Be Who You Want to Be: A Celebration of Restaurant Diversity

It is rare that a restaurant or bar experiences the confidence to just be itself. On this blog, we talk about how you can improve your sales methods, introduce more alcohol to your menu, or  find and hire a good band. However, we have never coached you in how to be who you are—proudly, happily, unabashedly. Today’s post is in celebration of your restaurant, exactly as it is. 

What is the feeling of your restaurant?

Last week, I went to the Chicago Brauhaus, in Lincoln Square.

It was fabulous.

The place didn’t have the best decor—it looked as if it had been decorated with care in the 1970s, and not redecorated since. There was a flower-patterned carpet, with tables and booths surrounding a small dance floor. A raised bandstand crowded one corner, with booths dotting the other corners. (At least, I’m 99% sure that that was the layout. I was focusing more on my liter of beer than on decorative details.)

The bandstand walls were decorated with old instruments, and the waitresses who walked smilingly from table to table were dressed in cute German uniforms that resembled a toned-down, black and white version of the St. Pauli Girl outfit. The food they served was German (meat, meat, meat), and I found myself thinking of my vegan friend, who would be grossed-out by the menu.

The Brauhaus’ band had a selection of synthesized keyboard songs underlying every crooned German tune (I assumed they were German oldies or perhaps folk tunes). The singer, an older man with white hair who took frequent cigarette breaks, was fond of yodeling into the mic at odd moments.

In short, there were a lot of things that the Brauhaus could have changed to become more modern and more trendy. Of course, they could have used some digital wine menus (who couldn’t use those things? They’re awesome!), but besides that, they could have updated the decor, added more fresh veggies to the menu, or added vegan items. They could have created some German fusion specials: “Wurst with Asian Schnitzl-Slaw” or “Smoked Westphalian Ham Panini Sliders”.

But they didn’t do any of these things. Instead, they stayed true to themselves, and kept their restaurant awesome. And for that, I’ll go back. And also for that, I highly recommend them—unless you’re vegan.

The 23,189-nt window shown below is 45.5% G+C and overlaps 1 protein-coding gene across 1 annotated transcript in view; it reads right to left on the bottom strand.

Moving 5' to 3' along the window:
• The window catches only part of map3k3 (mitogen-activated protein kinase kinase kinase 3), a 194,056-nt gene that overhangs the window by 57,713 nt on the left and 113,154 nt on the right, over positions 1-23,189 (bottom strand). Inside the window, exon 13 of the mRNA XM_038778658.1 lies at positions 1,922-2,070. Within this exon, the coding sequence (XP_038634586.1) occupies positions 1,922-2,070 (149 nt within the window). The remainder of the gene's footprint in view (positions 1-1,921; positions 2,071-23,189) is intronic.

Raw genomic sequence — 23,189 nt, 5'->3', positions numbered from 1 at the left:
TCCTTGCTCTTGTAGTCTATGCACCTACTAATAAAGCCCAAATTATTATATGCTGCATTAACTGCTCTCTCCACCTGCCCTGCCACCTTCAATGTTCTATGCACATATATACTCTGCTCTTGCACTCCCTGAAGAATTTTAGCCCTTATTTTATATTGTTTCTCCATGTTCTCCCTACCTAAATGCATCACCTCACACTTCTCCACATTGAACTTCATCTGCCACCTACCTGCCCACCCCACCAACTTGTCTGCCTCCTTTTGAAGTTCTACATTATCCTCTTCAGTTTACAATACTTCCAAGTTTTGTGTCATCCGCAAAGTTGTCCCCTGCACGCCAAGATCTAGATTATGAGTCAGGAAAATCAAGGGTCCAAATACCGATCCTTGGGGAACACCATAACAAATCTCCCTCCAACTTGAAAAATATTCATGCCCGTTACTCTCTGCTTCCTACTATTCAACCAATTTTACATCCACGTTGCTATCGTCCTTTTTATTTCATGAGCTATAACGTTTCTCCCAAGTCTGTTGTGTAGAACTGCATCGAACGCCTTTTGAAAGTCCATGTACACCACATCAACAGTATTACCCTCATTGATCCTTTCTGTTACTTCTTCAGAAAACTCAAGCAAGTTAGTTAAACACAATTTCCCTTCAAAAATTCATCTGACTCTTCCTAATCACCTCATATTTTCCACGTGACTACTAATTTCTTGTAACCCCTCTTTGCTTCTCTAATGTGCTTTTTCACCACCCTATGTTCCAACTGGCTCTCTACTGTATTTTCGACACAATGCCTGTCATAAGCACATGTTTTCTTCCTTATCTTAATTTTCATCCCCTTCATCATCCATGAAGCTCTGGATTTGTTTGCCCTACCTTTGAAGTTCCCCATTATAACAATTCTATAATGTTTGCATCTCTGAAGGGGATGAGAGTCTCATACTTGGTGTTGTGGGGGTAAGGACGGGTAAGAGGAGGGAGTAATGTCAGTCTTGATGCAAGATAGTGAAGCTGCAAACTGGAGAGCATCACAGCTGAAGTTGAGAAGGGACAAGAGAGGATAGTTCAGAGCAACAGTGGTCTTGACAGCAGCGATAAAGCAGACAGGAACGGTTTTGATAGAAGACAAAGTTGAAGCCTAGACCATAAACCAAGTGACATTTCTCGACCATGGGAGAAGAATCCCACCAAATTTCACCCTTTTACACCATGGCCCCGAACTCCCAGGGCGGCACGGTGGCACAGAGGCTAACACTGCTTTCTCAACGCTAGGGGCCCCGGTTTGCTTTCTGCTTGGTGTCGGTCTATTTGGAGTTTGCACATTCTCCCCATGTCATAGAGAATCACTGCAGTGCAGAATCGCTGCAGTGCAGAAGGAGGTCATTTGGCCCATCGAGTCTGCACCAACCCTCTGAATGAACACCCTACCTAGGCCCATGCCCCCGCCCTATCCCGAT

Does restaurant authenticity scare off customers?

Another night recently, I went to Ban Po Jung, a Korean restaurant in Chicago’s Albany Park. When I walked in, about half of the small, super-casual diner was filled with customers who were clearly Korean and some were speaking in Korean to the restaurant owners. All the non-Korean tables in the restaurant were empty tables. The television was on a Korean station, the wall decor was composed of over-saturated landscapes overlaid with Korean text, and the menu, of course, was all in Korean. It did have some English sections, though they were unhelpful at best. (Did I want the “spicy octopus” or the “bone soup” for my meal?)

In case you’re curious, I had both items and the “seafood pancake”. They were delicious and served with about a thousand little colorful side dishes that were tasty and mysterious.

During the course of my dinner, something clearly interesting came on the news, and the whole restaurant went silent as videos of riot scenes flashed across the screen, accompanied by a somber Korean voice over. When the phone rang, the owners unfailingly answered it in Korean.

Could Ban Po Jung make changes to attract a more varied clientele? Sure they could. They could get a website, translate their menu better, answer the phone in English, and, er, put their sign in English. But why should they? Their business is strong, so their authenticity isn’t scaring anyone away.

No one can copy unique

Remember that chain restaurants and bars, or bland, one-size-fits-all atmospheres are very easy to copy. Unique restaurants, though, can never be duplicated. You don’t always have to worry about improving your restaurant, or adding more to your menu, or even selling more craft beer—sometimes you just need to let your restaurant be true to itself.

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